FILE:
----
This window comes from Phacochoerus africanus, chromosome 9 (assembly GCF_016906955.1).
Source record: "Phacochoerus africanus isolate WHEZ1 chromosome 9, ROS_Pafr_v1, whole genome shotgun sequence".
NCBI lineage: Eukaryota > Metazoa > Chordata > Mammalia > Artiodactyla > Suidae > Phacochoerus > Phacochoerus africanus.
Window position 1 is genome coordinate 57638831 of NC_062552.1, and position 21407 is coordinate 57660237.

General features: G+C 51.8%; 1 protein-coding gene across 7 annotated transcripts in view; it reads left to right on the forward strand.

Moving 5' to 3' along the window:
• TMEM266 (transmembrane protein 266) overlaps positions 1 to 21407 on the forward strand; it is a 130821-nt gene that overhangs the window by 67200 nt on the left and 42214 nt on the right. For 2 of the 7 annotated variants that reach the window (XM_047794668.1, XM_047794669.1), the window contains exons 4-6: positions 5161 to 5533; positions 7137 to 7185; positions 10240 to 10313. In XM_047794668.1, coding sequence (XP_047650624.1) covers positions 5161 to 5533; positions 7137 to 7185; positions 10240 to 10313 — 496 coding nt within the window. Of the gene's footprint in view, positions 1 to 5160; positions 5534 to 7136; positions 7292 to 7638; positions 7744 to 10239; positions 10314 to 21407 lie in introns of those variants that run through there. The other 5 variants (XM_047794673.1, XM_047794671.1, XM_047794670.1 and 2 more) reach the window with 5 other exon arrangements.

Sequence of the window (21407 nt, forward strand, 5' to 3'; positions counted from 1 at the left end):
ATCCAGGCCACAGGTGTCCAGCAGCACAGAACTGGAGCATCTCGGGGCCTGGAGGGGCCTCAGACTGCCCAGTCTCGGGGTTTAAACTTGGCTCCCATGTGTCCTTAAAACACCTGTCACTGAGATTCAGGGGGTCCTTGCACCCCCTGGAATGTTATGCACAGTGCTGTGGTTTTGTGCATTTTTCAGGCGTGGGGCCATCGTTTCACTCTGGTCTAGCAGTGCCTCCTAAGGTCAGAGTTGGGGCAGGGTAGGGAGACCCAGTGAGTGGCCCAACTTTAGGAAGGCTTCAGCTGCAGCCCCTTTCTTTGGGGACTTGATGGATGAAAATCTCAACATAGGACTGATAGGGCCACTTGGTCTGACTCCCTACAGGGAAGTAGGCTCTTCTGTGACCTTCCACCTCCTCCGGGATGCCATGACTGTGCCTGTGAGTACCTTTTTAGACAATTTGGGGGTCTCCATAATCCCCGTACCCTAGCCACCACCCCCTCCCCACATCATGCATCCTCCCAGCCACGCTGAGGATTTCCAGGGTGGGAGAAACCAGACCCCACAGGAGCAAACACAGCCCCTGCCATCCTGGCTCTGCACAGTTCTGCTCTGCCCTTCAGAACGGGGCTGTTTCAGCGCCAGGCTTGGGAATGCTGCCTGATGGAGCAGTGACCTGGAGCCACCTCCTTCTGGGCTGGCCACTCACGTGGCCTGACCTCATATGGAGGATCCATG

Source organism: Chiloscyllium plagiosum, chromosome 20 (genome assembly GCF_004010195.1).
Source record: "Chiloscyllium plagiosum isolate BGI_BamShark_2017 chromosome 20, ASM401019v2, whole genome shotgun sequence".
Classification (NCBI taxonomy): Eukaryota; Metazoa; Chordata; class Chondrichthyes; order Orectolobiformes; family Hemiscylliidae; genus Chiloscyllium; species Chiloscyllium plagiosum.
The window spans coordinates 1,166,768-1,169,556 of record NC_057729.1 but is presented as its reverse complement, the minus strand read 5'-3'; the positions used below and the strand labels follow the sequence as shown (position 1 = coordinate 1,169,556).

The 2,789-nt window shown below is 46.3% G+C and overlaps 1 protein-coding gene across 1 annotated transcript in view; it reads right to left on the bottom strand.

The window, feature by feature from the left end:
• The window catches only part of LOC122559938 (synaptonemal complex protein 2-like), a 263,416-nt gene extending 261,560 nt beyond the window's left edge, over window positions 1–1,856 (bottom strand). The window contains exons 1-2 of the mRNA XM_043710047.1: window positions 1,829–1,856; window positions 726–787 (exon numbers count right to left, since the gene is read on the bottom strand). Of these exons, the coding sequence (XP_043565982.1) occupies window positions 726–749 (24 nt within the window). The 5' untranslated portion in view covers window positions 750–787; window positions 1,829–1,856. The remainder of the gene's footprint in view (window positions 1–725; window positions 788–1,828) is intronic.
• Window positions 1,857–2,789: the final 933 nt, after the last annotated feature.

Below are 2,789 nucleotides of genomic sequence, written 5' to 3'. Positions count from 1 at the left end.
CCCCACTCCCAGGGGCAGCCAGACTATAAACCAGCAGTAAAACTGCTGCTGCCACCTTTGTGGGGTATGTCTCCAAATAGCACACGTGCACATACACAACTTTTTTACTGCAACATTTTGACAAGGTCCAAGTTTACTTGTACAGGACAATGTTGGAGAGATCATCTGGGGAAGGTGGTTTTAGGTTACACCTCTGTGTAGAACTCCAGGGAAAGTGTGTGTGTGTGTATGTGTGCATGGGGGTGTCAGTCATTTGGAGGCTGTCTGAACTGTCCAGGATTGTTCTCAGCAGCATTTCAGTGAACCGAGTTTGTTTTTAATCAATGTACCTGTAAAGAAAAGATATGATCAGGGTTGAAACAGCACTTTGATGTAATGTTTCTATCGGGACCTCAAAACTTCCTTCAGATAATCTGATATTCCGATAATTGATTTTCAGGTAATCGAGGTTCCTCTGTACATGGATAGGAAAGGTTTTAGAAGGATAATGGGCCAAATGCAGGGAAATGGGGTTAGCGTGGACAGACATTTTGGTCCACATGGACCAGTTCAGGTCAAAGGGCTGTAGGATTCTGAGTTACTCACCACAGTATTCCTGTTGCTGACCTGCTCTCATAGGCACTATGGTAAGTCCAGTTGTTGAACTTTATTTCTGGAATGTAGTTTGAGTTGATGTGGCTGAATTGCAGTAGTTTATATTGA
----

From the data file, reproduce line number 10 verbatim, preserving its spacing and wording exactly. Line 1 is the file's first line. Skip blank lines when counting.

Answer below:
Source organism: Chiloscyllium plagiosum, chromosome 20 (genome assembly GCF_004010195.1).